I ran for the sideline to get another helmet, desperate to not let the team down. An image of the fullback’s muscle-knotted arms protecting the football with simultaneous animal grunts and flash of light hung in my mind. I had just tackled another young man who outweighed me by fifty pounds.
The raw power of snapping a face mask off a football helmet emerged and disappeared quickly as we lined up for the next play. I’d never known a face mask could just break.
Decades later with many visits to that moment and others like it in my football career and life, I’ve taken time to look repeatedly at what went into that vivid moment.
I now admit to feeling a bit of shame still. And that emotion is fueling this writing so that by accepting it I may relax with its gift of returning to my integrity.
How does it make sense to say I feel shame? What I did was what we were taught to do. Tackle with your face, cause a fumble. That’s what I was supposed to do. And I got praise and satisfaction for doing it….and maybe a concussion.
That moment of aggressive power that went beyond the limits of protective headgear is still unfolding as a life lesson for me and so I share it with you.
My painful feeling of humiliation persists so long as I look down on my behavior as somehow unworthy. This isn’t just about a play on the football field. Observing and weighing my life has served me well, guiding to the understanding that there are experiences which are not worth repeating.
Endangering or hurting our physical bodies goes against Nature. Biological life forms are discouraged from repeating behaviors which are damaging to them. We can see it in plants and organisms. This discouragement happens via feelings and thoughts.
Physical and emotional pain guide us to continued life. Still on the topic of shame here, up ’til this moment, the feeling of embarrassment about the broken facemask has continued to nudge me towards accepting that something unnatural happened and ought not to be repeated.
So here’s the way the lesson appears to me now.
I was for the first 19 years of my life chasing after acceptance by others, meaning my father first and anyone who might see me performing. My development included social influences which led to more regard for the opinion of others than I had for myself. I became a minion of others’ thoughts and values by overruling my inherent biological drive to be healthy.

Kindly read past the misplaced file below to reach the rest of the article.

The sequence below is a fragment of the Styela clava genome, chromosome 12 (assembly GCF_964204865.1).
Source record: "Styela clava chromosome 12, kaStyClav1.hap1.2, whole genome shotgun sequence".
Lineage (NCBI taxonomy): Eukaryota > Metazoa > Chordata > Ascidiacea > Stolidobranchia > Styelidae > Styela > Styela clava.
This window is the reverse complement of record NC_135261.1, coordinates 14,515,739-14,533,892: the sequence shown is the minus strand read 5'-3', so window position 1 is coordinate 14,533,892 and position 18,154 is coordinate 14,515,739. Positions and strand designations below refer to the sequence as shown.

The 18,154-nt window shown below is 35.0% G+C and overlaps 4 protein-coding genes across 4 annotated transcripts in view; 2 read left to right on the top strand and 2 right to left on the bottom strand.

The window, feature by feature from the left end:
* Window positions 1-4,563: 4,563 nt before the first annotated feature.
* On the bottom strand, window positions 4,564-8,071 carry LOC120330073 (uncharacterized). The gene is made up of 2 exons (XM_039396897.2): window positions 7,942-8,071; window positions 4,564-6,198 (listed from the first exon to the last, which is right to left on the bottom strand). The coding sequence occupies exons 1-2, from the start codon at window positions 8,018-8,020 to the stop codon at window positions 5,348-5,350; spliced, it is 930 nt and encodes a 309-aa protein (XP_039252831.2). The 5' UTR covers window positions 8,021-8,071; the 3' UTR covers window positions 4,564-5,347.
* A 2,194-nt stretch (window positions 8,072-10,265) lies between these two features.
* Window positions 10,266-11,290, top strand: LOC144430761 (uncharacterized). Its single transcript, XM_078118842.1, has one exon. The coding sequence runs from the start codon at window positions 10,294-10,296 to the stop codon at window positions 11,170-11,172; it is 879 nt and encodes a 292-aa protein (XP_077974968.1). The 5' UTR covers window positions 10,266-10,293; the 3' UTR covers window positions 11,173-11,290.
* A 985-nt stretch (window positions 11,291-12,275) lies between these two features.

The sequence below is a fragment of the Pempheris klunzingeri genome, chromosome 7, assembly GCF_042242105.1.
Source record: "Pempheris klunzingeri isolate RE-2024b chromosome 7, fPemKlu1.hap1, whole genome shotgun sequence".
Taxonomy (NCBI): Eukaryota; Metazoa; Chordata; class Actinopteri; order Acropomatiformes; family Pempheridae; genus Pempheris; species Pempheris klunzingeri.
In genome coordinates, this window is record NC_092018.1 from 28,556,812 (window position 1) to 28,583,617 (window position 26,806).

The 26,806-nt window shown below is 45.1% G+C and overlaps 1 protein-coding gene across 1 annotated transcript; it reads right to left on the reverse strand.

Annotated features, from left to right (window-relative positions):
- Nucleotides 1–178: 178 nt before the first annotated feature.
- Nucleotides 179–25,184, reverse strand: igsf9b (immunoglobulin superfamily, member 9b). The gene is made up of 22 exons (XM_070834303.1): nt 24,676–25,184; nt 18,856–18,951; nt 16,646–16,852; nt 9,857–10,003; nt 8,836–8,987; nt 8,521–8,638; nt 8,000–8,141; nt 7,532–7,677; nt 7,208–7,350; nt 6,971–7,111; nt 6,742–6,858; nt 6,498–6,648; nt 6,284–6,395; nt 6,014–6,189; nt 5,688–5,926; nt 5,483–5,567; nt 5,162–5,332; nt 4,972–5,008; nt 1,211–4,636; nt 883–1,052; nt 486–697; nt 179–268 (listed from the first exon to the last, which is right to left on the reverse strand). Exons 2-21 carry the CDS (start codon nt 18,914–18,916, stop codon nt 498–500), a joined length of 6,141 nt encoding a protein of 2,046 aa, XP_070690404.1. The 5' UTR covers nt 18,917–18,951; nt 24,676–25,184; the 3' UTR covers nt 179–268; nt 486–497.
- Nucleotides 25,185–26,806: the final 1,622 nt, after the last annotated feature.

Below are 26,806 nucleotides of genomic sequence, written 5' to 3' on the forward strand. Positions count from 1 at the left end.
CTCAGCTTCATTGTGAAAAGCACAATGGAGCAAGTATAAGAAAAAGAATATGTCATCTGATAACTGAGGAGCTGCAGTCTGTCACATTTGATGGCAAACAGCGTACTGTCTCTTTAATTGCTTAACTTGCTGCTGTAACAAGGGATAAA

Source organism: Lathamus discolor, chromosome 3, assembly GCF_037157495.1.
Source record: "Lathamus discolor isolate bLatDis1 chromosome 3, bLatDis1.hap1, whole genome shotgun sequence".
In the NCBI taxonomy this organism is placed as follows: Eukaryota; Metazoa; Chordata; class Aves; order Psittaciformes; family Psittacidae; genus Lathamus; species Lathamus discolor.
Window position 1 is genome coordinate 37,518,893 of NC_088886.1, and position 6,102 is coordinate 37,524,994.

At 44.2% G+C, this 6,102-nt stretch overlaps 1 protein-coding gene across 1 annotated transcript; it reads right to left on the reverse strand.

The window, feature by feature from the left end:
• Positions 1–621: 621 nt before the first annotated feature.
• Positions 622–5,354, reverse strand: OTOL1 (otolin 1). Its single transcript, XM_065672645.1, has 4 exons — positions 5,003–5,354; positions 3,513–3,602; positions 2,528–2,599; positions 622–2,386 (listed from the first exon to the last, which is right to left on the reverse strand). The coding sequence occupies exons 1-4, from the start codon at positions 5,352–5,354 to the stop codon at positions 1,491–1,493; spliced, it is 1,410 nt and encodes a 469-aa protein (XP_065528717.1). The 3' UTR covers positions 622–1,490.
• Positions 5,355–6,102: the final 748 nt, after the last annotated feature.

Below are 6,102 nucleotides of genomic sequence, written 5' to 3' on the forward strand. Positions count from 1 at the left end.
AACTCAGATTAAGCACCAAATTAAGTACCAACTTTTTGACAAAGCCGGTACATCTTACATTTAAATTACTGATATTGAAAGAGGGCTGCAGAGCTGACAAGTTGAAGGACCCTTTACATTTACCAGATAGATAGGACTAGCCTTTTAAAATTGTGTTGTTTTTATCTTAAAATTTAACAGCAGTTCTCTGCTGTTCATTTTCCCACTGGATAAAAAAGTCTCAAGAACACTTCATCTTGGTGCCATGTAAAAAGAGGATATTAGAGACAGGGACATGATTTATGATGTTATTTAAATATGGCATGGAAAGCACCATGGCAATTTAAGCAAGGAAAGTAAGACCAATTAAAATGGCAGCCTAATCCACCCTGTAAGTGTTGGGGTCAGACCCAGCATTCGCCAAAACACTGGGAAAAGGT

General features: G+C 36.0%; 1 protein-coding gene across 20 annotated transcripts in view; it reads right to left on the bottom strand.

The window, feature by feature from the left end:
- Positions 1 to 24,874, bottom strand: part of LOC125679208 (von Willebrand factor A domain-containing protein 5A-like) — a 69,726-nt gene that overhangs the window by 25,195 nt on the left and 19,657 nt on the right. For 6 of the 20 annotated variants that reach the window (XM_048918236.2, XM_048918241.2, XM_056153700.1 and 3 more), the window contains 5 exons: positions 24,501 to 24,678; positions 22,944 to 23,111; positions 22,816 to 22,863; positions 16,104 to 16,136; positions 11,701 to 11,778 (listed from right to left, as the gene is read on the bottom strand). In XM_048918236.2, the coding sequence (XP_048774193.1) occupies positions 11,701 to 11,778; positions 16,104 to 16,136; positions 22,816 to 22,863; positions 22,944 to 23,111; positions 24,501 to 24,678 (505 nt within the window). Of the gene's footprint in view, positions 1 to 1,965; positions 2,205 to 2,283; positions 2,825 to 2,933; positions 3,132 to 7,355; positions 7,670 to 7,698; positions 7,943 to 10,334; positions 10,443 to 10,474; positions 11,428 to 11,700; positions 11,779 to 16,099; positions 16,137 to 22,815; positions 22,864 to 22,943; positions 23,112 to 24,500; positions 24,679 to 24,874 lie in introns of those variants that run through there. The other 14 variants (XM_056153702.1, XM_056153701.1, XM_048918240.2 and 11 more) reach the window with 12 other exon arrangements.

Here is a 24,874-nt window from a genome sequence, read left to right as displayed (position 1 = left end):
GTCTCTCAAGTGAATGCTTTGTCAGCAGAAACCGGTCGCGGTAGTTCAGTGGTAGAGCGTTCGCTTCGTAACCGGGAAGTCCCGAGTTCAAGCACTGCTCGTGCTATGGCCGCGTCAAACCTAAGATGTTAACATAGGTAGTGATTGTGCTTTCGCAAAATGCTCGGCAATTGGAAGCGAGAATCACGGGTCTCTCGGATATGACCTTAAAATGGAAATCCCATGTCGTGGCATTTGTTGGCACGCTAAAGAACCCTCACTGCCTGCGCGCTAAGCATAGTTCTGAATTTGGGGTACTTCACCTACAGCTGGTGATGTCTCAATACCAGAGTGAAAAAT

The reasons for being out there in front of thousands of people included one I am still learning to ignore:
You shouldn’t let fear rule you
The idea that fear is unmanly is no longer true for me. What I now understand is that ignoring fear can be an act of cowardice.
I was on that football field because I was afraid to say “I’m afraid”.
I accept that my ability to overrule the universal drive to stay healthy is also part of my life. I get to direct my body, senses, thinking. It’s up to me whether I choose to endure difficulty and pain for others. This choosing is part of our intelligence and allows for the preservation of life in the ways we see as most beneficial.
Helping others is a primary drive in life. By helping others, we simultaneously help ourselves, even if it means we give up our own comfort.
Would you risk your life for your children? Would you give your life for them?
The ability to put ourselves in harm’s way is a choice we all have and use. Back to the football field and my long term lesson about fear.
For me, the choices I have made to ignore my own feelings and do what others valued has gone awry when my integrity was overruled. That happened when I was 12 and tried out for football.
Tackling practice is necessary to learn how to tackle. A sick feeling inside me said, as I watched the boys in front of me line up to run into each other, “this is not good for me”.
My turn came and went. The predictable pain happened and encouraged me to leave, to run away, to protect myself. But my thinking was influenced by another fear, the fear of not being accepted, approved of. My father was standing over there watching. So I continued.
Today I speak from the integrity that has not diminished and speaks constantly. It’s important to know and share what I feel, including and especially when I am afraid, so that my non-fear, my wise and understanding self will choose what happens now.
This post was previously published on The The Father Connection and is republished here with permission from the author.
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